In 1939, the parent company of AGFA-ANSCO was renamed to General Aniline & Film Company, or GAF for short. GAF was a large multi-national organization whose products extended into the chemical business, one of which was the parent company of Bayer aspirin. GAF would have it’s hand in a large number of other industries as well. Later that same year, AGFA-ANSCO officially became a subsidiary of GAF.
Over the course of the next few decades, the two companies operated under the name AGFA-ANSCO and would begin a partnership of releasing nearly identical cameras under both names. Some of the cameras sold in the United States were copies of existing AGFA models, but actually made in the USA, and some were directly imported from Germany.
With few exceptions, very few of ANSCO’s cameras were designed or manufactured in the United States by the American branch of ANSCO. It would seem that ANSCO continued to operate as a film first company, and would primarily sell models made by other companies, with their name affixed to them. In 1958, the first ANSCO camera not made by AGFA was released called the ANSCO Lancer, a rebadged German camera called the Bilora Bella.
In the late 1950s, one of GAF’s other businesses was making photo copiers, and they had pioneered a new method of copying documents using something called a “Dry Diazo Process”. Prior to the dry process, the method for making photocopies involved wet ink which was slower, took time to dry, and was prone to smears. While I won’t pretend to know much about how these early photocopiers worked, my guess is the dry method is similar to modern “toner” in which a dry powder is used to make a duplicate of an original.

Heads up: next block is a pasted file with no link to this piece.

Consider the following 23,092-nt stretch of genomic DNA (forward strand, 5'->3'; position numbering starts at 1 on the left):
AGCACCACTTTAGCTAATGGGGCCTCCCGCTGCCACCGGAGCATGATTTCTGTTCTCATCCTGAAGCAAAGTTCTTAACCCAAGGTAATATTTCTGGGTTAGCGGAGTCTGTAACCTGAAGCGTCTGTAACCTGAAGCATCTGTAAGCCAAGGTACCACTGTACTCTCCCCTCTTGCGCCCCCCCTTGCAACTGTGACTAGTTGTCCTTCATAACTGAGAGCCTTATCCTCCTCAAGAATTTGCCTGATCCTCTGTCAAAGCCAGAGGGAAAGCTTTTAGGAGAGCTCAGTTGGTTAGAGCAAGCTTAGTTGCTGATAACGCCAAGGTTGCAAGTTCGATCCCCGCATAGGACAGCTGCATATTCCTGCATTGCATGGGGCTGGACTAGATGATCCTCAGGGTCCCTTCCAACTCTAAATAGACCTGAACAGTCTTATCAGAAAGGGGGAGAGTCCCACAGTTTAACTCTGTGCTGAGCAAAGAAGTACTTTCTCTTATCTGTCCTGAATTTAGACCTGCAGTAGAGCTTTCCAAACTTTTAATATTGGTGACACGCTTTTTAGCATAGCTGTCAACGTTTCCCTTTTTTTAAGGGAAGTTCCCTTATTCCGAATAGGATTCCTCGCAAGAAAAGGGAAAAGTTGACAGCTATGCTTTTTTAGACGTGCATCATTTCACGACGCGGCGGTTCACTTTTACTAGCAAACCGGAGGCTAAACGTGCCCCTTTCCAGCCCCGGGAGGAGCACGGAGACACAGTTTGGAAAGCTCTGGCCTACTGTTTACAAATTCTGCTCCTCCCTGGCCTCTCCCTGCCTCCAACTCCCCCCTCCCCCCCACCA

It was around this time that Riken Kōgaku Kōgyō K. K. (later known as Ricoh), had been investing in photocopier technology and was interested in GAF’s dry process. ANSCO was looking to expand it’s camera offerings beyond entry level German cameras, so a deal was made. Riken would receive GAF’s technology to produce photocopiers using their dry process, and in exchange, Riken would produce cameras specifically for the American market that would be sold as ANSCO cameras. The first camera part of this deal was the Anscomark M.
Manufactured in Japan by Riken, the Anscomark M was designed by famed American industrial designer Raymond Loewy. Loewy was responsible for the designs of a huge number of products from the 1920s through the 70s. He came up with designs for Boeing airplanes, automobiles and trucks made by Studebaker and American Harvester, locomotives, appliances, electric razors, and even designs of the famous Coca-Cola bottles and cans. His influence on corporate and consumer products in the middle of the 20th century was significant, so it was likely considered a great honor to have him design a Japanese camera specifically targeting the American market.
The Anscomark M was sold exclusively in the United States, but Riken sold their own version of the camera in Japan as the Ricoh 999. Other than the name, the camera was identical to the American version. With a list price of ¥33,800, the camera was aimed at the advanced amateur market. Production numbers for the Ricoh 999 must have been very low as they very rarely show up on the used market today. My best guess is that the relatively high price, and strong American styling did not win over many Japanese customers.